SAA set to dip into state pot - Times LIVE
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SAA set to dip into state pot

TJ STRYDOM | 2013-01-07 00:15:25.0
SAA jet plane. File photo.
Image by: SUPPLIED / Times Media

SAA could start dipping into the state's R5-billion loan guarantee by March if it does not repay a recent short-term loan from its operating income.

The state-owned airline made use of an emergency short-term loan of about R550-million to cover fuel costs for flights in the festive season and must repay it within three months, the Sunday Times reported yesterday.

SAA spokesman Tlali Tlali referred queries to the Department of Public Enterprises.

The department was instrumental in securing the R5-billion loan guarantee from the Treasury last year towards the end of a turbulent 12 months for the national carrier.

Half of SAA's board members resigned in September shortly after it emerged that the company's request for a R6-billion recapitalisation would not be granted. A few weeks later CEO Siza Mzimela, and two senior managers, also resigned.

SAA had an operating loss of R1.3-billion last year, bringing total losses in the past decade to R14.7-billion.

Two low-cost airlines serving the domestic market - Velvet Sky and 1time - folded last year citing high fuel costs.

But the state-owned company burned through R3.3-billion in cash in the past two years, mainly because of more expensive fuel.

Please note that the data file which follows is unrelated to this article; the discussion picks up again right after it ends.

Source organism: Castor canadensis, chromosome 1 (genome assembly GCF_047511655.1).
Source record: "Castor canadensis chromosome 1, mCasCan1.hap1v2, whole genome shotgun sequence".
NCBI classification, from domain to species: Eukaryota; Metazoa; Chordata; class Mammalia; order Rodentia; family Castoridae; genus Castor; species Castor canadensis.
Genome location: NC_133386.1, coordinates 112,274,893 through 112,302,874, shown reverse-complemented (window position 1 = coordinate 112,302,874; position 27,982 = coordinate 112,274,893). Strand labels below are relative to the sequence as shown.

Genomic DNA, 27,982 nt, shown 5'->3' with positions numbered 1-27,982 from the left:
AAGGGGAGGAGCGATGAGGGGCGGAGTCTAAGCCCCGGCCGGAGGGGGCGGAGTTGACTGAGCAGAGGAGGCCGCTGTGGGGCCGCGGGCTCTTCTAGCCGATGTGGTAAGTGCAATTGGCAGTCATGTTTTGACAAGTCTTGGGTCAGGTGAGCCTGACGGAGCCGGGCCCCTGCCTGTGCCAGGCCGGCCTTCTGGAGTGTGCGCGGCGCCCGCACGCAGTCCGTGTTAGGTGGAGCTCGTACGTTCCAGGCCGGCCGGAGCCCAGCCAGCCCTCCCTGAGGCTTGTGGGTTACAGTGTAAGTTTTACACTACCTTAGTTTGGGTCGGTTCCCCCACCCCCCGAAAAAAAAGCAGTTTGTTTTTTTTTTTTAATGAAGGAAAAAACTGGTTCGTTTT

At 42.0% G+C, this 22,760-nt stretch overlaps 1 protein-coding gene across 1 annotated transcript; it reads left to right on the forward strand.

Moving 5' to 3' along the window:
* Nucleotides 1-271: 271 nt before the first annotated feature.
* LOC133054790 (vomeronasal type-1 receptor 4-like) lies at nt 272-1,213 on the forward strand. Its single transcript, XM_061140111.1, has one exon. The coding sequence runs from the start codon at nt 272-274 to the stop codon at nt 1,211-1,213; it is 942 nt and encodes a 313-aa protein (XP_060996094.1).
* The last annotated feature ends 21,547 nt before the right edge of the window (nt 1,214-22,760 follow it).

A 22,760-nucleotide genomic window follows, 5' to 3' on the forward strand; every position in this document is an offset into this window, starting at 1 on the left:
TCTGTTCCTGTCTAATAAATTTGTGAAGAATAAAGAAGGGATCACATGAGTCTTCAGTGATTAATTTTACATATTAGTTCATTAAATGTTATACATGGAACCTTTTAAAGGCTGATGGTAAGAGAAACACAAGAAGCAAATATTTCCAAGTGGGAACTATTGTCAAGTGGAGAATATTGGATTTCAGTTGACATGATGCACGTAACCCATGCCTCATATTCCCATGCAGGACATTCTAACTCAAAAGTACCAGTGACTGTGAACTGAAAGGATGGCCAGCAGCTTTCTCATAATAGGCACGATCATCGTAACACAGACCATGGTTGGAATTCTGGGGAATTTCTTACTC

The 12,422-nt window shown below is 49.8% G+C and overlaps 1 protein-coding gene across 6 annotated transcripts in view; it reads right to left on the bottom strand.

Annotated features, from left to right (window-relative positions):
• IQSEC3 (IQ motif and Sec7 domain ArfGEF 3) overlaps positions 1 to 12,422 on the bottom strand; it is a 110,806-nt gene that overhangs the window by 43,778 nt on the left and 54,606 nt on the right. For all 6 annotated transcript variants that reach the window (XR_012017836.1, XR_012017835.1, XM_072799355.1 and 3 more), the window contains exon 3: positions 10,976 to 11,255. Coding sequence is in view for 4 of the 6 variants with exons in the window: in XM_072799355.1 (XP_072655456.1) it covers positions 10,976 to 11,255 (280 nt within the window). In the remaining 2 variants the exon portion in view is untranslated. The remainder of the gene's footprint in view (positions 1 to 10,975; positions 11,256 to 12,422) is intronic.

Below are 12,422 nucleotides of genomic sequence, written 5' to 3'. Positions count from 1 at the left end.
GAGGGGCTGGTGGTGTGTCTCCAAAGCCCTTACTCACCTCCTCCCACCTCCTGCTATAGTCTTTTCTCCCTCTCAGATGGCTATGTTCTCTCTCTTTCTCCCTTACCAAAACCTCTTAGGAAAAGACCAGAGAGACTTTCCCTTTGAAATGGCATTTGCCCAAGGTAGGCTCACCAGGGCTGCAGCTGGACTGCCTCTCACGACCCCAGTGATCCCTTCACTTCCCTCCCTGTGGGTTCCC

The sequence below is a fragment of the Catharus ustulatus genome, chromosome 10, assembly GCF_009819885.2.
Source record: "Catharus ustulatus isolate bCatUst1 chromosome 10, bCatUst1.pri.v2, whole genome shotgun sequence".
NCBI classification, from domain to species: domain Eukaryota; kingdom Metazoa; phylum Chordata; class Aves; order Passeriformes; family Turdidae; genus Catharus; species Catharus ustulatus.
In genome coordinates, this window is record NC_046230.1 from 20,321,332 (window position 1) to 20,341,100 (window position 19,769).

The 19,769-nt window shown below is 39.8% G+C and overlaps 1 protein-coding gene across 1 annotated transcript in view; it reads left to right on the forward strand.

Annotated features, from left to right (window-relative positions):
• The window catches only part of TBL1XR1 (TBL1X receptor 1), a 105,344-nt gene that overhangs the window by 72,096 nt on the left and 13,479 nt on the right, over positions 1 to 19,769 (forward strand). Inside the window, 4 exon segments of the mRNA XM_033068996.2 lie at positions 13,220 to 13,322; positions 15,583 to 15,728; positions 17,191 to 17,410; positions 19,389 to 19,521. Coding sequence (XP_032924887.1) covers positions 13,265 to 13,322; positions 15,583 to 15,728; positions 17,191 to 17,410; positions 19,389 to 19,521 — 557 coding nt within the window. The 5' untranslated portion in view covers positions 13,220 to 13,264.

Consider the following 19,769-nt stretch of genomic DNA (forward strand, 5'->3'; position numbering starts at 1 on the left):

Part of SAA's turnaround plan entails buying aircraft that will be more fuel-efficient.

Public Enterprises spokesman Mayihlome Tshwete would not go into detail about the loan to SAA during the festive season.

"SAA is a company in financial distress and the shareholder is involved in its turnaround strategy," he said.

The government is SAA's only shareholder and has given it financial support to the tune of R15-billion in a decade.

Public Enterprises Minister Malusi Gigaba said in October that SAA would have a turnaround strategy in place within two months and a new CEO within three.

Tshwete confirmed that the Treasury's guarantee has stringent conditions and that SAA has not taken a loan against it.

Other industry players have criticised SAA for using state backing to compete in the domestic market.

Erik Venter, CEO of low-cost airline and Mango competitor Comair, last year slated the government for continuous SAA bailouts, saying they were having a disastrous effect on competition.

He also requested more transparency in SAA's involvement with Mango.


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